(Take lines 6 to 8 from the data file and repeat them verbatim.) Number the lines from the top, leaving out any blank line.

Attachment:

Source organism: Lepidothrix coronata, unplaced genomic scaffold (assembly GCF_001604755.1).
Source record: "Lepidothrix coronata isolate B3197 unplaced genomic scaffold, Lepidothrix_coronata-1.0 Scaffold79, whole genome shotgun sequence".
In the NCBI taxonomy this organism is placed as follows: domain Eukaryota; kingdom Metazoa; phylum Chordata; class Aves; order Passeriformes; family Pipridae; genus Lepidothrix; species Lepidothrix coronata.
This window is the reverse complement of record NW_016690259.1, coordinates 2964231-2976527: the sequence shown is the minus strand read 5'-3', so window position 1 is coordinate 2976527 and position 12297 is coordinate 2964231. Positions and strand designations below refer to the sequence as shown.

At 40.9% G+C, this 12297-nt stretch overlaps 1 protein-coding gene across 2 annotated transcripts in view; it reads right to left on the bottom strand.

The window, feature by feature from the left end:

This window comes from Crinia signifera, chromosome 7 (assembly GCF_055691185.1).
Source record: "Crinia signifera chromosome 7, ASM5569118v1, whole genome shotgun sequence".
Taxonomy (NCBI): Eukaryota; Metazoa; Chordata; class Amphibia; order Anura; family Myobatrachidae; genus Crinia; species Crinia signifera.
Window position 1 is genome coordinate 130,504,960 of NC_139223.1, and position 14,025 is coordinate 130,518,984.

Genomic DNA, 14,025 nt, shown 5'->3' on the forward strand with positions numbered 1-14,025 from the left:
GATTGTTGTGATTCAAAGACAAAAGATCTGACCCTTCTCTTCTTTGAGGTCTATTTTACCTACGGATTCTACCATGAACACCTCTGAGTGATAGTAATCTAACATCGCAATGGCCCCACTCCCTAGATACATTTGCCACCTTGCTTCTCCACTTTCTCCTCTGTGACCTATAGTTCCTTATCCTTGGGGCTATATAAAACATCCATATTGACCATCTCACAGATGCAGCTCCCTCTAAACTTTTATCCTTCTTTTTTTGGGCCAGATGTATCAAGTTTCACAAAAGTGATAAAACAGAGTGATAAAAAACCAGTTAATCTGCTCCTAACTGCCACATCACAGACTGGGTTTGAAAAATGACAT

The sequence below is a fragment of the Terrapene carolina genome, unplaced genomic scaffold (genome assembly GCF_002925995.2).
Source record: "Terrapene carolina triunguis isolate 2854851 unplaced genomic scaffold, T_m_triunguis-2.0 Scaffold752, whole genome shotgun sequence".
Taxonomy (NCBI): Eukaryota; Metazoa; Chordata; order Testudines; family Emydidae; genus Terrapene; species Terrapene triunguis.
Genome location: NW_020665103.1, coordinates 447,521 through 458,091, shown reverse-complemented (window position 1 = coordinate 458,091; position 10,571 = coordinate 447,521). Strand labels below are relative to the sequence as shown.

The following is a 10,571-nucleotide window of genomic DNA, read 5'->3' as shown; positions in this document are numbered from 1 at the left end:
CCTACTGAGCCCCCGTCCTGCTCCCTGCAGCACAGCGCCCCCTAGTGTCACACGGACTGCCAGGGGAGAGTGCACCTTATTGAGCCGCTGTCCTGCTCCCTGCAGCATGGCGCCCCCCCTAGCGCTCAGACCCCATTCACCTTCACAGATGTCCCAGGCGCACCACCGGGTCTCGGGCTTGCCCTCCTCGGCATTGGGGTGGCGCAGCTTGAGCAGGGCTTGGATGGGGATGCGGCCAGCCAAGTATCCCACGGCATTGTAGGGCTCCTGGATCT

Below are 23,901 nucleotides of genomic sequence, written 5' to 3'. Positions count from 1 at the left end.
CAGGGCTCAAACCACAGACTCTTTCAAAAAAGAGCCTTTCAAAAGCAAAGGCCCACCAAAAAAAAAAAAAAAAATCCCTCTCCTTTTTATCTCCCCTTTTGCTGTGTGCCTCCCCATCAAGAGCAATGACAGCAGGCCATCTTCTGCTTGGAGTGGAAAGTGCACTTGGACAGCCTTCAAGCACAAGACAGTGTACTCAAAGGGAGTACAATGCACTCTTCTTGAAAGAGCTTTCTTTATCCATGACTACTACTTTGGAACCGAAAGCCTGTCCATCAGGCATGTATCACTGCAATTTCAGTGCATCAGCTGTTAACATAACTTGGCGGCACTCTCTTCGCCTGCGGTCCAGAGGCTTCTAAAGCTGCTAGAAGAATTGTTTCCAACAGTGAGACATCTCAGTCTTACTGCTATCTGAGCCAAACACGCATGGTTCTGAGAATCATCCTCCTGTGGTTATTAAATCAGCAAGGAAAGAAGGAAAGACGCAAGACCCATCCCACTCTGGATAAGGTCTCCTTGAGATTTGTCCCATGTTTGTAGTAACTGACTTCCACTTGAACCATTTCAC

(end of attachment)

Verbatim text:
The window, feature by feature from the left end:

This window comes from Crinia signifera, chromosome 7 (assembly GCF_055691185.1).
Source record: "Crinia signifera chromosome 7, ASM5569118v1, whole genome shotgun sequence".